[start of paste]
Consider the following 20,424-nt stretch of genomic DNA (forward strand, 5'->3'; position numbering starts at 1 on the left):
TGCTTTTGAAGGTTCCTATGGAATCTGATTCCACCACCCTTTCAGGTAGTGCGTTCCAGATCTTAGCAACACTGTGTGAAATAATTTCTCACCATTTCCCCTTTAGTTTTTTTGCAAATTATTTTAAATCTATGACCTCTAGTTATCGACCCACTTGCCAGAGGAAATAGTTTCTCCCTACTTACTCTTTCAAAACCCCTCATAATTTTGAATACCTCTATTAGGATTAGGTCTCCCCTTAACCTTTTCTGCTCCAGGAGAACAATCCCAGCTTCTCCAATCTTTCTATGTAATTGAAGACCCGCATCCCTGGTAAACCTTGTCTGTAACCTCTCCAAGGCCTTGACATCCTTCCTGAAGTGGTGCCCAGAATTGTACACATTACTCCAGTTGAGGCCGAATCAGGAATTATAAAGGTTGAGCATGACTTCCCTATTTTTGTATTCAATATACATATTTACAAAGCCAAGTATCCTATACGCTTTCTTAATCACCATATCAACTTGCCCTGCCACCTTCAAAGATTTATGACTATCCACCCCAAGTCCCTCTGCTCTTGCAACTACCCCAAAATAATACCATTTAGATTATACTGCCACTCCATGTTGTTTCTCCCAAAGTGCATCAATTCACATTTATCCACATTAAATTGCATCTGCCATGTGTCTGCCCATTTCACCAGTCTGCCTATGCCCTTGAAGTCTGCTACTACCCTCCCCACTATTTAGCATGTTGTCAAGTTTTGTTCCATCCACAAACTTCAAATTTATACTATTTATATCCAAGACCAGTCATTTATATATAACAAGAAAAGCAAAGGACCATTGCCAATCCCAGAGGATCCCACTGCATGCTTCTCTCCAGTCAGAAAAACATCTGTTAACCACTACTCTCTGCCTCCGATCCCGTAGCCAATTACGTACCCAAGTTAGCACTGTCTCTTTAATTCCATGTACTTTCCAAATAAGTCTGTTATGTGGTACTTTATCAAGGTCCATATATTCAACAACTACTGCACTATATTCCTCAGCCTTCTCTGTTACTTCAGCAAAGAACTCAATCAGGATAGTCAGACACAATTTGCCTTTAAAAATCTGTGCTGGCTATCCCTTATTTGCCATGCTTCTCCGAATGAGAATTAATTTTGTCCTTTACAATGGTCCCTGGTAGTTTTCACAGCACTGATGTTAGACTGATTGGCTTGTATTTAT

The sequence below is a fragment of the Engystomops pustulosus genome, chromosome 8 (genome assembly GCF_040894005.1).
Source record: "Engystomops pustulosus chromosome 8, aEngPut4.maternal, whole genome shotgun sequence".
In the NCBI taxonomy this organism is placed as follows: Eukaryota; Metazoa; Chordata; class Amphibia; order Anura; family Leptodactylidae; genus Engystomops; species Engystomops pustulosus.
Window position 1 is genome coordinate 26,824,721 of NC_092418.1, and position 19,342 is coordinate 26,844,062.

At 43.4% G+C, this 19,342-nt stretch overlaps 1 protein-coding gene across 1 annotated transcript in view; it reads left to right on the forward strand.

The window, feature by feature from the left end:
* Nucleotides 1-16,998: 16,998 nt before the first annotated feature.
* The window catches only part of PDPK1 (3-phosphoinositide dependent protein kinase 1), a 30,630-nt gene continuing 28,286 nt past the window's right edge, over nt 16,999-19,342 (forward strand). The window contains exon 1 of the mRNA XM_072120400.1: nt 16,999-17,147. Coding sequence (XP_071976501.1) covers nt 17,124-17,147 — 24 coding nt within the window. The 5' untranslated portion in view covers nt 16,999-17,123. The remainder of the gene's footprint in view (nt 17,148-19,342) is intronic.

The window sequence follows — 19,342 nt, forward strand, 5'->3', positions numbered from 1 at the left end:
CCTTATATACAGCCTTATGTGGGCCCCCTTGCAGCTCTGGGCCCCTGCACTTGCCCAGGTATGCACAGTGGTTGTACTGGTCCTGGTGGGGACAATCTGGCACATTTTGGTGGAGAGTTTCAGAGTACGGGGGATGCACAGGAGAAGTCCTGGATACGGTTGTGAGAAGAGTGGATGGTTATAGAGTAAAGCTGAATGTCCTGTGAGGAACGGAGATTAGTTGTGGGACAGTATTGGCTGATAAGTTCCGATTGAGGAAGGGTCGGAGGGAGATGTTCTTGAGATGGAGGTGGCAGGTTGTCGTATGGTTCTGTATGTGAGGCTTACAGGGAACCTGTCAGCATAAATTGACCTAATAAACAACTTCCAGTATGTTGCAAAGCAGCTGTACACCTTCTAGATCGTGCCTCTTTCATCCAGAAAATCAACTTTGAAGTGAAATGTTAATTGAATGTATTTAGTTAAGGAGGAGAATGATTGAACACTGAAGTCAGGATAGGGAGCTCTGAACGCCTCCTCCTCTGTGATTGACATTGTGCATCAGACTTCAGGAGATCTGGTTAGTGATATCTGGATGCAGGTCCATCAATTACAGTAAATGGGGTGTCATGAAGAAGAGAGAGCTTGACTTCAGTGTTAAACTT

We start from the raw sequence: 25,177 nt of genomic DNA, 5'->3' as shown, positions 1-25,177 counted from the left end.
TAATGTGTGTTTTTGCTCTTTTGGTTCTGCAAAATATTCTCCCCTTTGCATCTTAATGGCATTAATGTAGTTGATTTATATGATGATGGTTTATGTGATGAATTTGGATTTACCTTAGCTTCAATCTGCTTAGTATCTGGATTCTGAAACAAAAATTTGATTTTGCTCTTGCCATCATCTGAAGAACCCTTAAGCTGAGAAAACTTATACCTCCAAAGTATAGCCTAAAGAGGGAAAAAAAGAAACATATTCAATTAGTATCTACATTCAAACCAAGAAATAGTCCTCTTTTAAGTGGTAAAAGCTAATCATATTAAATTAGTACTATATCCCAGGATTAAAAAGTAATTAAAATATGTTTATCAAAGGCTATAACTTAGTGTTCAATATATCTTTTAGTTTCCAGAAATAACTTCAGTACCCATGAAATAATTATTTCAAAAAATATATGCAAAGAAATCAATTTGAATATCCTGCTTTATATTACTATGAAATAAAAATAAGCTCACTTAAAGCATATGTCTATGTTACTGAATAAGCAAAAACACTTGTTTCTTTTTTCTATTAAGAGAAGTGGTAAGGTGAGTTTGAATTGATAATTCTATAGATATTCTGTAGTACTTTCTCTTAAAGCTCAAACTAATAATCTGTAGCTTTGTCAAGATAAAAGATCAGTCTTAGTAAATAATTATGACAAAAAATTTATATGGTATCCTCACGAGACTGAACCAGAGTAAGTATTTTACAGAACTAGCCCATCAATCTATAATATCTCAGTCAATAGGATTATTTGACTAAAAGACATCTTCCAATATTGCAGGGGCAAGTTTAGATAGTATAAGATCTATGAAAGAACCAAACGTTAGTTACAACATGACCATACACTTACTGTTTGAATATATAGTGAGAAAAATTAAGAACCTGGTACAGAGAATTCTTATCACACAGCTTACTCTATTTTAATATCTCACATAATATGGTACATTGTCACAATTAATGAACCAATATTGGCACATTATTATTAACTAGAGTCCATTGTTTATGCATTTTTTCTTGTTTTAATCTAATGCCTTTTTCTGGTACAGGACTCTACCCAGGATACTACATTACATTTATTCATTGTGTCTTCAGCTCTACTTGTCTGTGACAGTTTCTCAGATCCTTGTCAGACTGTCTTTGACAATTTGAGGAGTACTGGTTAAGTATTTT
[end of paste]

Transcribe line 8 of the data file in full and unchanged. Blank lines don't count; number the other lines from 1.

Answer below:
The window, feature by feature from the left end: